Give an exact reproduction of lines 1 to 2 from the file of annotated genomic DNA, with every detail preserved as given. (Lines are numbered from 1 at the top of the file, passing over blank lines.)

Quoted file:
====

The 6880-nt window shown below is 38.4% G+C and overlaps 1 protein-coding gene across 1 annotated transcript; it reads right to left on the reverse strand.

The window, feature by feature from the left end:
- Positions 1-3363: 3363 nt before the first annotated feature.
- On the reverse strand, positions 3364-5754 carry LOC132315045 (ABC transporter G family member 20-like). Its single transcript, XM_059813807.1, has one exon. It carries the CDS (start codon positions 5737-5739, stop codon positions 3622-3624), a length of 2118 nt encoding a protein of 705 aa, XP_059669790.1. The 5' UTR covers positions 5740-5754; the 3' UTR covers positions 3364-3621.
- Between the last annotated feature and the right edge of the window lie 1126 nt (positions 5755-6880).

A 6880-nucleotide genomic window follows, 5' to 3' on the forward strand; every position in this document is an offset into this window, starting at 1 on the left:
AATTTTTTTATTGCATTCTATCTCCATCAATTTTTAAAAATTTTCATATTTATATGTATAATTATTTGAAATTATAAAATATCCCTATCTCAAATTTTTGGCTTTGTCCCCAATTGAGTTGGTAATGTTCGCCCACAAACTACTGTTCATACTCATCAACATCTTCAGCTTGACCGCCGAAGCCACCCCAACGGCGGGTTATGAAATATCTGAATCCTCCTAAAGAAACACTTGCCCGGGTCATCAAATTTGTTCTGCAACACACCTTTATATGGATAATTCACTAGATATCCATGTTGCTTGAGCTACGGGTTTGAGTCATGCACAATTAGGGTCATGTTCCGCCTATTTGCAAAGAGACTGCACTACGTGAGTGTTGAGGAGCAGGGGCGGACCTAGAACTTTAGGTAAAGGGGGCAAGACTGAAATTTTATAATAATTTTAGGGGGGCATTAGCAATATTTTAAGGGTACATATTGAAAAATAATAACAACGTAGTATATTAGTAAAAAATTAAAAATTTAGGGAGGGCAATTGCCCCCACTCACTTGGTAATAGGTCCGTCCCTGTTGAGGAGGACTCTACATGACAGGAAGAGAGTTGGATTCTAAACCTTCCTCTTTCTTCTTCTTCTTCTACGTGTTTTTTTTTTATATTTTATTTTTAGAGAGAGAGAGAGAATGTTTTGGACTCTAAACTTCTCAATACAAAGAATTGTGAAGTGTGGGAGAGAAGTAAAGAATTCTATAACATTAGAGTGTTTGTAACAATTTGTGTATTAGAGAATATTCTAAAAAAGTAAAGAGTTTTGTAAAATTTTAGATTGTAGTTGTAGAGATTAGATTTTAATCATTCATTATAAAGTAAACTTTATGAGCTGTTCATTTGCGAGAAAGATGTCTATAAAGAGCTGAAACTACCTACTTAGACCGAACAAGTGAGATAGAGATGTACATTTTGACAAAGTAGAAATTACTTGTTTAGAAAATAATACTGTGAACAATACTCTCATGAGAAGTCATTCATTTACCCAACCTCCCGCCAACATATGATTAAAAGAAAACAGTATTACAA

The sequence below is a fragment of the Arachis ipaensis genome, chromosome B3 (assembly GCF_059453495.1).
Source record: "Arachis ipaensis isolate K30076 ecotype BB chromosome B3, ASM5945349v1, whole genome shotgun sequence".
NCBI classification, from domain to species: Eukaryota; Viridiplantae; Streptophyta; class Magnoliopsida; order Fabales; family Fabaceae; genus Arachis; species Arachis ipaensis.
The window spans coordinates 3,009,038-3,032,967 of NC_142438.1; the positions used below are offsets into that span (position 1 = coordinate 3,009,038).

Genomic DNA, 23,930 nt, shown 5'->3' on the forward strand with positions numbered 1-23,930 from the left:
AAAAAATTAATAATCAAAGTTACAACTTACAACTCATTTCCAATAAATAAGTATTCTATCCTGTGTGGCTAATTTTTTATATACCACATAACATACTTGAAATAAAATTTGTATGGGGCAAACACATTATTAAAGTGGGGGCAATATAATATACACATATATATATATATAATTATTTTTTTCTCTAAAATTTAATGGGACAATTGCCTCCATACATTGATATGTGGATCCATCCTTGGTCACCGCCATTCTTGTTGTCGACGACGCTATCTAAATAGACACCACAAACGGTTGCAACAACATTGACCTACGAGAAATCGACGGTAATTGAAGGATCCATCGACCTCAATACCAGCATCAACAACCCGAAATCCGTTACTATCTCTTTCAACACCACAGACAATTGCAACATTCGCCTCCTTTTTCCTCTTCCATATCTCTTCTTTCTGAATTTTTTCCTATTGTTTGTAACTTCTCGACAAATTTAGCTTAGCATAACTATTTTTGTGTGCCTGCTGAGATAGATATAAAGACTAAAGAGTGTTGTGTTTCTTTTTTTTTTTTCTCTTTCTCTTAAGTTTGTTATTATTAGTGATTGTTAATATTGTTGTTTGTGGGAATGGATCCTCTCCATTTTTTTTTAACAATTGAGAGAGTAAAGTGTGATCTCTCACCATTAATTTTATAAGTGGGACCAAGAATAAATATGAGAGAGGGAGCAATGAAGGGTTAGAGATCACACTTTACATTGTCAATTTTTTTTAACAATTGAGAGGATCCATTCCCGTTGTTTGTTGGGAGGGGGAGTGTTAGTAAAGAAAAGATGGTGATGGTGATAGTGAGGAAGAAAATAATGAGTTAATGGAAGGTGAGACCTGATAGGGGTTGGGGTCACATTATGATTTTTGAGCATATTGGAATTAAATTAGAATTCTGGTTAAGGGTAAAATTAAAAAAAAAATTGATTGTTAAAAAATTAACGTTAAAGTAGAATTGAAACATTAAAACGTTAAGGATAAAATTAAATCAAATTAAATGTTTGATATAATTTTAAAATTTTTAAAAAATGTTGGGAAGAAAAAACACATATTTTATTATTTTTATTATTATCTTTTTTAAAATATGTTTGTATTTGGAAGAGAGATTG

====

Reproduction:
The 6880-nt window shown below is 38.4% G+C and overlaps 1 protein-coding gene across 1 annotated transcript; it reads right to left on the reverse strand.

The window, feature by feature from the left end: